Francine Berman's call for a research data census in the U.S. recognizes the reality that the valuable research assets produced by public (and private) research funding is uncounted, mostly unmanaged, and destined to be, or in the process of being, degraded, damaged and lost. Lost to future research, re-use, re-purposing.
While a census is useful when your knowledge about a topic is effectively zero, as in this case, I don't think that it is a good ongoing solution to this particular problem. Distributed and open research data repositories, open standards like OAI-PMH, rich metadata (and the tools to create/manage them) and the will of funding agencies and research organizations can all come together to make a real-time census possible.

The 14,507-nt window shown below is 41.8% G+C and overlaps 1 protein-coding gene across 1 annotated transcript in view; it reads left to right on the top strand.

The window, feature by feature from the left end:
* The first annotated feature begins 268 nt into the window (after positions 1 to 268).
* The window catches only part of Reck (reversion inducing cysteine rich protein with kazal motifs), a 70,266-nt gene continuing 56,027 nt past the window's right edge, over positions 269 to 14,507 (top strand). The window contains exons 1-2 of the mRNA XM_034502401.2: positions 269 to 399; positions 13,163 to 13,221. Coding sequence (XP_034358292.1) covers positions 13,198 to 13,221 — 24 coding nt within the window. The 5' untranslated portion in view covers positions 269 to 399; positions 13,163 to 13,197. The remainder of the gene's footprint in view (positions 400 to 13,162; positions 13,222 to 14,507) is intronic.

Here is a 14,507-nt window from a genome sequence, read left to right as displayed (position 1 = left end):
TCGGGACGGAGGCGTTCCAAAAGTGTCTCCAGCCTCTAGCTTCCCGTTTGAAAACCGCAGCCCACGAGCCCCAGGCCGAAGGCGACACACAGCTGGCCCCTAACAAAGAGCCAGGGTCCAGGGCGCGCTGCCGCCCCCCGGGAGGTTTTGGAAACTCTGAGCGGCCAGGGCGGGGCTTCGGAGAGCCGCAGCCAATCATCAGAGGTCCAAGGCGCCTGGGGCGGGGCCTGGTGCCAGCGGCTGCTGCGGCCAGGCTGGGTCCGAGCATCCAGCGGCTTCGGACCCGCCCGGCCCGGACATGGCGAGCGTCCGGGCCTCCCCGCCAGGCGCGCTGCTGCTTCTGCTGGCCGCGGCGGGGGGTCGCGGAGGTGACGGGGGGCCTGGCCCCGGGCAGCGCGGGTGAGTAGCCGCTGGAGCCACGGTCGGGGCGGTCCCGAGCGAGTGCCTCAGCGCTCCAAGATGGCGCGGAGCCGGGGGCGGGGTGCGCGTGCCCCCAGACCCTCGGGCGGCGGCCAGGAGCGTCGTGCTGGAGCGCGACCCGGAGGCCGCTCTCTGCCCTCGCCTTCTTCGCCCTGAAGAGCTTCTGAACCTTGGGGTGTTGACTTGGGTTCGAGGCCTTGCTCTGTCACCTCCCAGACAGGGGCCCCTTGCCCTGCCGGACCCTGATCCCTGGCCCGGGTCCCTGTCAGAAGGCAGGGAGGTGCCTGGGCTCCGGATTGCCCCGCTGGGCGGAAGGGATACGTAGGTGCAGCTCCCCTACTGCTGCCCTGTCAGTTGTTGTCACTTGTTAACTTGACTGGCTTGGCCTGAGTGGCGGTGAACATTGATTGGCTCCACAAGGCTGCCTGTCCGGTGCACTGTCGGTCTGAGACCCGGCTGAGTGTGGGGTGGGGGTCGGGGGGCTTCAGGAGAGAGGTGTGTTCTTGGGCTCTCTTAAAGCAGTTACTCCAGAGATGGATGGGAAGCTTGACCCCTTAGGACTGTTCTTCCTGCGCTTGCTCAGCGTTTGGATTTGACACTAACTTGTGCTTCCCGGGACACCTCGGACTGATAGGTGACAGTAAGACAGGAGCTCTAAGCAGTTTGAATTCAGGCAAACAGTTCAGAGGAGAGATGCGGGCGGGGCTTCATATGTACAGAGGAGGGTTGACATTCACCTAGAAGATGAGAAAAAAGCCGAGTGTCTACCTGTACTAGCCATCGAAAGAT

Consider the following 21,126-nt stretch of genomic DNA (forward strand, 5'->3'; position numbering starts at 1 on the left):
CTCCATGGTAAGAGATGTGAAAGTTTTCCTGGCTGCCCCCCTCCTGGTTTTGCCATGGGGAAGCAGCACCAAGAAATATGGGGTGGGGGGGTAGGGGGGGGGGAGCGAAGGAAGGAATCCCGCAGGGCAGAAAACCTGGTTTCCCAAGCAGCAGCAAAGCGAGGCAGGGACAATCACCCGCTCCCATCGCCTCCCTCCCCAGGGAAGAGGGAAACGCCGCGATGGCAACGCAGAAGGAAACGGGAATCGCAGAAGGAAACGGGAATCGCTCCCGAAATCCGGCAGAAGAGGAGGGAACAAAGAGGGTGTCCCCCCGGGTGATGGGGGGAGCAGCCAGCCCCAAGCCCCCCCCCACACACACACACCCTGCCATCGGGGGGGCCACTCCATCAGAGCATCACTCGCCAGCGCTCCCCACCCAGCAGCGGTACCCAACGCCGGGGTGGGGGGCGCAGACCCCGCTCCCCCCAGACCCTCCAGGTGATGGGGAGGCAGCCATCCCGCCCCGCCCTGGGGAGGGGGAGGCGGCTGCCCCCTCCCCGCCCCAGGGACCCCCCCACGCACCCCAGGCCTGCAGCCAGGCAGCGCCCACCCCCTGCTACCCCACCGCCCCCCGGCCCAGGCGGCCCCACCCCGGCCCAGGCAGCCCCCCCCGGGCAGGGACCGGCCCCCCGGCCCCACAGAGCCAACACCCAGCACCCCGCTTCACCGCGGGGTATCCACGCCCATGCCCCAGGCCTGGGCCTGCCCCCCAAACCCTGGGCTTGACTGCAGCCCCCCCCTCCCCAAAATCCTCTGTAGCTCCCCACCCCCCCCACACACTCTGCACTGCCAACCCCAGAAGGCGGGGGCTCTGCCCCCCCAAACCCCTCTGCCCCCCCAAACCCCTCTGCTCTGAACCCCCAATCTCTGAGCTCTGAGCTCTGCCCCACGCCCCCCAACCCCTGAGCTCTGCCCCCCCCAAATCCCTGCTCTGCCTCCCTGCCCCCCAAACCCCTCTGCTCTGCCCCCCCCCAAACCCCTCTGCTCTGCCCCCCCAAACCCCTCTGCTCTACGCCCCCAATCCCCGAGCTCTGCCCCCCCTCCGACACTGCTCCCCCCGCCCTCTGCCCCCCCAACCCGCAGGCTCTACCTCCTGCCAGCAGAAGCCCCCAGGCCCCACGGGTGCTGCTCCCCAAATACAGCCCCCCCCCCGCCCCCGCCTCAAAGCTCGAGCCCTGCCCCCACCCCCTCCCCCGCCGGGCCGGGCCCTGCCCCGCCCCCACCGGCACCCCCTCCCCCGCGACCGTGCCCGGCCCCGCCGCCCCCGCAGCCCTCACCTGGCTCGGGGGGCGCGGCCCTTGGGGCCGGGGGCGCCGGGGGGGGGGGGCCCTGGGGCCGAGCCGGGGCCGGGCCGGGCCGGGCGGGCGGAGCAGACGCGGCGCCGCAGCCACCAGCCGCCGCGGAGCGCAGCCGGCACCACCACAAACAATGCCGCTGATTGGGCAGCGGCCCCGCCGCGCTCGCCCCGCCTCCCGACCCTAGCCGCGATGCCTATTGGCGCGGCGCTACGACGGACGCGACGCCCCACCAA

But an initial census is clearly needed, in order properly discover the complete nature of the research data problem, in order to plan the processes, infrastructure and organizations to properly deal it.
- Berman, F. 2010. We Need a Research Data Census - The increasing volume of research data highlights the need for reliable, cost-effective data storage and preservation at the national scale.Communications of the ACM 53:12:39-41 10.1145/1859204.1859220